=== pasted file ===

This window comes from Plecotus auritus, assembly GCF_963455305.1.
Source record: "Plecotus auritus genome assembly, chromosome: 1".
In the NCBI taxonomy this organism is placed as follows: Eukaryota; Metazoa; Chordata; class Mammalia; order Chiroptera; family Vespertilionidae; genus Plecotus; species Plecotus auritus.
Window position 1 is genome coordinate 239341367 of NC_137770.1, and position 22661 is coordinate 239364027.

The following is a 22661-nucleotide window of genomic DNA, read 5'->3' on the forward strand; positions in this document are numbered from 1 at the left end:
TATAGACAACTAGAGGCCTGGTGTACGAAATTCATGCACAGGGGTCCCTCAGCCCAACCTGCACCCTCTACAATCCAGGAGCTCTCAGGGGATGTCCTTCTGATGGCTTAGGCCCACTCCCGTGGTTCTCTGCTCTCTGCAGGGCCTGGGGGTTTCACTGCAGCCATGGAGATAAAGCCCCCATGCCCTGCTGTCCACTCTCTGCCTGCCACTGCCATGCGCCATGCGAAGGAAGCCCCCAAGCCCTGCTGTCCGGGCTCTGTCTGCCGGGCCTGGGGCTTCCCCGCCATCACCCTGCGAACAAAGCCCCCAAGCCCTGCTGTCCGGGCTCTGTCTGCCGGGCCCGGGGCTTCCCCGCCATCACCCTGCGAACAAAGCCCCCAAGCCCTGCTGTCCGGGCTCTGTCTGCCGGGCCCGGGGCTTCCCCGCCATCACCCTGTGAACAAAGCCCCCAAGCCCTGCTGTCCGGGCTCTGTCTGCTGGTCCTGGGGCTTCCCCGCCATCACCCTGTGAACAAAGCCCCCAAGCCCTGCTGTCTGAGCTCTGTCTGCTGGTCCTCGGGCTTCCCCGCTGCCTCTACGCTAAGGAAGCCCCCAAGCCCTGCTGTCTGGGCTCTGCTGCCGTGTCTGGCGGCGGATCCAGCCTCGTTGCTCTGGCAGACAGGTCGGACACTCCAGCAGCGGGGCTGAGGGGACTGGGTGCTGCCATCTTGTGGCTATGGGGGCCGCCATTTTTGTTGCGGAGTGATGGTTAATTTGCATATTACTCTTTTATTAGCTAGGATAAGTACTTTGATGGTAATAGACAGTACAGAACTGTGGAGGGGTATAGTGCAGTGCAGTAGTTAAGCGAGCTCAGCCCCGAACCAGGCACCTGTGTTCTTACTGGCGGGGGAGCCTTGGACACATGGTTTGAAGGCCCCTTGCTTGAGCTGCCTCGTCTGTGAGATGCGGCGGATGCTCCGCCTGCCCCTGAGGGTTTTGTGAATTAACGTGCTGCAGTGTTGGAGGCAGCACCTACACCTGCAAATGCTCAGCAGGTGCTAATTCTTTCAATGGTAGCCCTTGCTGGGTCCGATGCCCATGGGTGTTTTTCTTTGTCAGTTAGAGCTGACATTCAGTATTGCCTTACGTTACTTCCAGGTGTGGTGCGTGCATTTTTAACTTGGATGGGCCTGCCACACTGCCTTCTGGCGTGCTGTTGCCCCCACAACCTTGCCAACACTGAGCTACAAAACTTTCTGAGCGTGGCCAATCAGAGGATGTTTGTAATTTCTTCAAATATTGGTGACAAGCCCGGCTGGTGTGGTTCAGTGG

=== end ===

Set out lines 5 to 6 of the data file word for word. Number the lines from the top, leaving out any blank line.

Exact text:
The following is a 22661-nucleotide window of genomic DNA, read 5'->3' on the forward strand; positions in this document are numbered from 1 at the left end:
TATAGACAACTAGAGGCCTGGTGTACGAAATTCATGCACAGGGGTCCCTCAGCCCAACCTGCACCCTCTACAATCCAGGAGCTCTCAGGGGATGTCCTTCTGATGGCTTAGGCCCACTCCCGTGGTTCTCTGCTCTCTGCAGGGCCTGGGGGTTTCACTGCAGCCATGGAGATAAAGCCCCCATGCCCTGCTGTCCACTCTCTGCCTGCCACTGCCATGCGCCATGCGAAGGAAGCCCCCAAGCCCTGCTGTCCGGGCTCTGTCTGCCGGGCCTGGGGCTTCCCCGCCATCACCCTGCGAACAAAGCCCCCAAGCCCTGCTGTCCGGGCTCTGTCTGCCGGGCCCGGGGCTTCCCCGCCATCACCCTGCGAACAAAGCCCCCAAGCCCTGCTGTCCGGGCTCTGTCTGCCGGGCCCGGGGCTTCCCCGCCATCACCCTGTGAACAAAGCCCCCAAGCCCTGCTGTCCGGGCTCTGTCTGCTGGTCCTGGGGCTTCCCCGCCATCACCCTGTGAACAAAGCCCCCAAGCCCTGCTGTCTGAGCTCTGTCTGCTGGTCCTCGGGCTTCCCCGCTGCCTCTACGCTAAGGAAGCCCCCAAGCCCTGCTGTCTGGGCTCTGCTGCCGTGTCTGGCGGCGGATCCAGCCTCGTTGCTCTGGCAGACAGGTCGGACACTCCAGCAGCGGGGCTGAGGGGACTGGGTGCTGCCATCTTGTGGCTATGGGGGCCGCCATTTTTGTTGCGGAGTGATGGTTAATTTGCATATTACTCTTTTATTAGCTAGGATAAGTACTTTGATGGTAATAGACAGTACAGAACTGTGGAGGGGTATAGTGCAGTGCAGTAGTTAAGCGAGCTCAGCCCCGAACCAGGCACCTGTGTTCTTACTGGCGGGGGAGCCTTGGACACATGGTTTGAAGGCCCCTTGCTTGAGCTGCCTCGTCTGTGAGATGCGGCGGATGCTCCGCCTGCCCCTGAGGGTTTTGTGAATTAACGTGCTGCAGTGTTGGAGGCAGCACCTACACCTGCAAATGCTCAGCAGGTGCTAATTCTTTCAATGGTAGCCCTTGCTGGGTCCGATGCCCATGGGTGTTTTTCTTTGTCAGTTAGAGCTGACATTCAGTATTGCCTTACGTTACTTCCAGGTGTGGTGCGTGCATTTTTAACTTGGATGGGCCTGCCACACTGCCTTCTGGCGTGCTGTTGCCCCCACAACCTTGCCAACACTGAGCTACAAAACTTTCTGAGCGTGGCCAATCAGAGGATGTTTGTAATTTCTTCAAATATTGGTGACAAGCCCGGCTGGTGTGGTTCAGTGG